September 12th, 2014. My watch read 6:35am, and it was still dark. It was week three of marathon training and today’s run was supposed to be 17 miles at an 8:34 per mile pace. I ran 15 at the same pace the week before. So, I was cautiously optimistic I could hit today’s goal. That is until I stepped outside.
Summer, Don’t Go Away Mad. Just Go Way
The early morning air temperature was already 79 degrees and the high humidity felt like a wet blanket around me. This was pretty uncomfortable for mid-September, even by South Carolina standards. Summer would just not go away! Storms had bubbled up the evening before. Leftover puddles served as evidence. Today’s forecast was more of the same. I knew these conditions would make it tough on me. Seven or eight degrees cooler or much lower humidity and I’d be fine. Unfortunately, I knew this was going to hurt.
I walked about ten minutes to get loose and wake up some more. I also wanted to climb the first big hill before starting my watch. Once at the top, I hit the start button and eased into the run. The old body sure takes its time to get loose.
It was now pretty light, but I decided to stay in the neighborhood a bit longer before heading out on the two lane main road. It was Friday, a school day. Traffic would be heavier, so waiting on more daylight was a good idea. There are no sidewalks out my way.
As I approached the bottom of the hill, back near my house, the watch beeped for the first split time – 8:50. Not bad for the first mile. With sixteen miles to go, there was still plenty of time to reach the target pace. The light was good now, and I headed back up the hill and out of the neighborhood.
Eighty minutes later, the clouds were thankfully still hanging around, and my GPS watch showed me I was closing in on my target pace. My iPhone music was on shuffle and the Sara Bareilles song “Chasing the Sun” started playing. In a freaky coincidence, the clouds decided to open up and allow the sun to start cooking me. Perhaps Little River Band’s “Cool Change” would have been a better choice. Darn shuffle mode.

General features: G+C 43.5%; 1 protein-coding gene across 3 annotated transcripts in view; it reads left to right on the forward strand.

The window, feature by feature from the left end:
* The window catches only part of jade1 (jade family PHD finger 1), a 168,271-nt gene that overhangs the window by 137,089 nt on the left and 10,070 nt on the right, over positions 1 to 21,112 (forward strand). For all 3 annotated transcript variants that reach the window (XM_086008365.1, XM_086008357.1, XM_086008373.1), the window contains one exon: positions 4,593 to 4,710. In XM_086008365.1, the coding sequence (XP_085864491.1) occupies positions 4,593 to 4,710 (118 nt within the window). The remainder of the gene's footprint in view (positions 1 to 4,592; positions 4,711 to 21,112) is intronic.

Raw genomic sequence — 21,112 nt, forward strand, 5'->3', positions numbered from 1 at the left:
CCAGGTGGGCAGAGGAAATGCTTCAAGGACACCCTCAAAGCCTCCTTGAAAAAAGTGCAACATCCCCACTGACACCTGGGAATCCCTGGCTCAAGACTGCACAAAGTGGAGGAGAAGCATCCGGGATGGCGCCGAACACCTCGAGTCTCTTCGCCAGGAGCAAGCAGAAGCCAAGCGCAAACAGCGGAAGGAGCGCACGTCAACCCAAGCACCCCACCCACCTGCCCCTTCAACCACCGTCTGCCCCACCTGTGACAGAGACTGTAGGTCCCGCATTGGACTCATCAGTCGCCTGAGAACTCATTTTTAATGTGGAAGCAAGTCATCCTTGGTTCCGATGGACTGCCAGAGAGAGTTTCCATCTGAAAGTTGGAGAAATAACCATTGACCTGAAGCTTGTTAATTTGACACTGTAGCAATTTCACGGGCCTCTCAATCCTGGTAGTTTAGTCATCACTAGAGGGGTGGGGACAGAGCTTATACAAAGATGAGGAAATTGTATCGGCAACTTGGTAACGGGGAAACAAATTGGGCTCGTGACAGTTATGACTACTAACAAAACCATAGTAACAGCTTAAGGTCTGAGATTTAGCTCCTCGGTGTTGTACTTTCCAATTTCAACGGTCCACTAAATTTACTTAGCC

Should I Stay or Should I Go?
There’s more than physical exercise involved in marathon prep. There’s also plenty of mental training. I believe the toughest distance to conquer in endurance training is the gap between the ears.
So here I was, close to my goal pace with 7 miles to go. I’d arrived at the second mental test of the day. Getting up and out the door was test number one. Now, conditions were worsening, and I was in the middle of a long gradual uphill stretch. I wasn’t feeling well, either. I could either give up or I could pretend this was race day with my goal in site. I decided to dig deep.
“Siri,” I said, “Play playlist Long Run.”
Siri responded, “Now playing your free album, Songs of Innocence, courtesy of Apple and U2″. An unfamiliar U2 song started playing.
I pressed my home button again. Instead of dinging, I got a voice. “Is there a problem?”
“Well, Siri, that’s not what I asked for. I appreciate the free download and all, but I don’t want that right now.”
Siri responded “I just thought you should listen; we’ve noticed you haven’t played it.”
“Siri, I didn’t ask for your input, I gave you an order.”
“Hmmph,” she snorted. “Now playing playlist Long Run.”
Bob Seger’s “Beautiful Loser” started playing.
“Siri, that’s not funny.”
“Oh, I’m sorry,” she said sarcastically,” I thought you’d want shuffle.”
“No, start at the beginning.”
The live version of Bob Seger’s “Travelin Man” came on.
“That’s better. Thank you.”
With the tunes all set, I now needed some fuel. I popped a couple of energy gel blocks (sugar, yay!) into my mouth.
Now pick up the pace, I told myself. I mentally pressed my imaginary gas pedal and suddenly there was…nothing.
Like an engine that needed high octane gas but had regular, I sputtered. Let’s try that again. I pressed the gas again, and felt a hint of spark. Not much, but it would have to do.
I pressed on and had a decent next mile. As I topped the hill, it was obvious the sun was out to stay, and my thermostat had reached the red zone. I was toast. No amount of mental strength or music could push me to go faster, and I slowed.
I don’t recall much about the last five miles. There may have been some walking. There may have been some bad words when I ran out of water with a mile to go. I may have only finished 16.2. Who knows? The recollections of any events and conversations after ten miles on a hot day’s run are probably suspect.
I staggered back down the hill to my house. As I turned into my drive way, I don’t remember hitting the home button on my phone again, but I swear I heard Siri in my headphones. “I’m sorry, I thought you wanted music for a long run? What was that?”
“Shut up, Siri.”
PS. Anytime you push yourself to go beyond your current boundaries, you’re bound to have bad days. At least that what I keep telling myself. The key is to figure out if you should shake it off and forget it or if you need to re-evaluate your whole approach. Given the weather and other outside influences, I shook this one off. Turns out it was the right move. The next two long runs went much better.